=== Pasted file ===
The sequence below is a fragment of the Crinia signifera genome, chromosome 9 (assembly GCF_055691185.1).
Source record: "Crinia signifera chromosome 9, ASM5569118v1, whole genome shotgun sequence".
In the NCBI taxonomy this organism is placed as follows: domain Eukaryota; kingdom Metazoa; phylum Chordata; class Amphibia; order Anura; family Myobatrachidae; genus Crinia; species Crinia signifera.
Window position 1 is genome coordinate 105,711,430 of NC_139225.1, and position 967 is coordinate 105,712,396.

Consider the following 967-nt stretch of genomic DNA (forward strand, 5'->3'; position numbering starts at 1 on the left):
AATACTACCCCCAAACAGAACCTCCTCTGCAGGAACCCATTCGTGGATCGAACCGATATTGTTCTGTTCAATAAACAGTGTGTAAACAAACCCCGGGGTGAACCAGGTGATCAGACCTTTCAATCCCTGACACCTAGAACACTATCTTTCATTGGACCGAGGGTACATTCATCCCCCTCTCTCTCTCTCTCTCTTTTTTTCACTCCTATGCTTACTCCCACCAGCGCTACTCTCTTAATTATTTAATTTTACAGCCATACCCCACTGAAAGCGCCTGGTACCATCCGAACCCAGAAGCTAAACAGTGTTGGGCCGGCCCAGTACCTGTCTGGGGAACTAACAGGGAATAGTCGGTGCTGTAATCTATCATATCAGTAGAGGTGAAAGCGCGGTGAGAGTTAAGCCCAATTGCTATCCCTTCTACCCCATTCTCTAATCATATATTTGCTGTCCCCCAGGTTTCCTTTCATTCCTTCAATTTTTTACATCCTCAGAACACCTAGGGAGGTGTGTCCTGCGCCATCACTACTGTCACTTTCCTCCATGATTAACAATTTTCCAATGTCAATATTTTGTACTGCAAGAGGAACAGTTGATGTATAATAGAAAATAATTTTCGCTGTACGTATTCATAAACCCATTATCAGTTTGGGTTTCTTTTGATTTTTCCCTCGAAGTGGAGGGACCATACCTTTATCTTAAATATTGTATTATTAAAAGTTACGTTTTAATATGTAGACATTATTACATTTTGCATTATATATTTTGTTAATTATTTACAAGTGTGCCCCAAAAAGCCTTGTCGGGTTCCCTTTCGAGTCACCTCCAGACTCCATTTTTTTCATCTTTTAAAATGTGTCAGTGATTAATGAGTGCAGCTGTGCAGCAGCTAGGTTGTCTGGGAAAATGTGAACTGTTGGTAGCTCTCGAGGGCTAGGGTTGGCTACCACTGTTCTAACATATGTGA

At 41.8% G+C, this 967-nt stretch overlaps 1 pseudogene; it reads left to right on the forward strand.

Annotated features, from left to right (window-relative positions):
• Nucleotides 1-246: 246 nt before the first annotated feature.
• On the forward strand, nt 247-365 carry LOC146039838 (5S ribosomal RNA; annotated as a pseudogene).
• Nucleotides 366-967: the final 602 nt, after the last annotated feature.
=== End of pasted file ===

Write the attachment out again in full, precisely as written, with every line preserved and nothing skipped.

The sequence below is a fragment of the Crinia signifera genome, chromosome 9 (assembly GCF_055691185.1).
Source record: "Crinia signifera chromosome 9, ASM5569118v1, whole genome shotgun sequence".
In the NCBI taxonomy this organism is placed as follows: domain Eukaryota; kingdom Metazoa; phylum Chordata; class Amphibia; order Anura; family Myobatrachidae; genus Crinia; species Crinia signifera.
Window position 1 is genome coordinate 105,711,430 of NC_139225.1, and position 967 is coordinate 105,712,396.

Consider the following 967-nt stretch of genomic DNA (forward strand, 5'->3'; position numbering starts at 1 on the left):
AATACTACCCCCAAACAGAACCTCCTCTGCAGGAACCCATTCGTGGATCGAACCGATATTGTTCTGTTCAATAAACAGTGTGTAAACAAACCCCGGGGTGAACCAGGTGATCAGACCTTTCAATCCCTGACACCTAGAACACTATCTTTCATTGGACCGAGGGTACATTCATCCCCCTCTCTCTCTCTCTCTCTTTTTTTCACTCCTATGCTTACTCCCACCAGCGCTACTCTCTTAATTATTTAATTTTACAGCCATACCCCACTGAAAGCGCCTGGTACCATCCGAACCCAGAAGCTAAACAGTGTTGGGCCGGCCCAGTACCTGTCTGGGGAACTAACAGGGAATAGTCGGTGCTGTAATCTATCATATCAGTAGAGGTGAAAGCGCGGTGAGAGTTAAGCCCAATTGCTATCCCTTCTACCCCATTCTCTAATCATATATTTGCTGTCCCCCAGGTTTCCTTTCATTCCTTCAATTTTTTACATCCTCAGAACACCTAGGGAGGTGTGTCCTGCGCCATCACTACTGTCACTTTCCTCCATGATTAACAATTTTCCAATGTCAATATTTTGTACTGCAAGAGGAACAGTTGATGTATAATAGAAAATAATTTTCGCTGTACGTATTCATAAACCCATTATCAGTTTGGGTTTCTTTTGATTTTTCCCTCGAAGTGGAGGGACCATACCTTTATCTTAAATATTGTATTATTAAAAGTTACGTTTTAATATGTAGACATTATTACATTTTGCATTATATATTTTGTTAATTATTTACAAGTGTGCCCCAAAAAGCCTTGTCGGGTTCCCTTTCGAGTCACCTCCAGACTCCATTTTTTTCATCTTTTAAAATGTGTCAGTGATTAATGAGTGCAGCTGTGCAGCAGCTAGGTTGTCTGGGAAAATGTGAACTGTTGGTAGCTCTCGAGGGCTAGGGTTGGCTACCACTGTTCTAACATATGTGA

At 41.8% G+C, this 967-nt stretch overlaps 1 pseudogene; it reads left to right on the forward strand.

Annotated features, from left to right (window-relative positions):
• Nucleotides 1-246: 246 nt before the first annotated feature.
• On the forward strand, nt 247-365 carry LOC146039838 (5S ribosomal RNA; annotated as a pseudogene).
• Nucleotides 366-967: the final 602 nt, after the last annotated feature.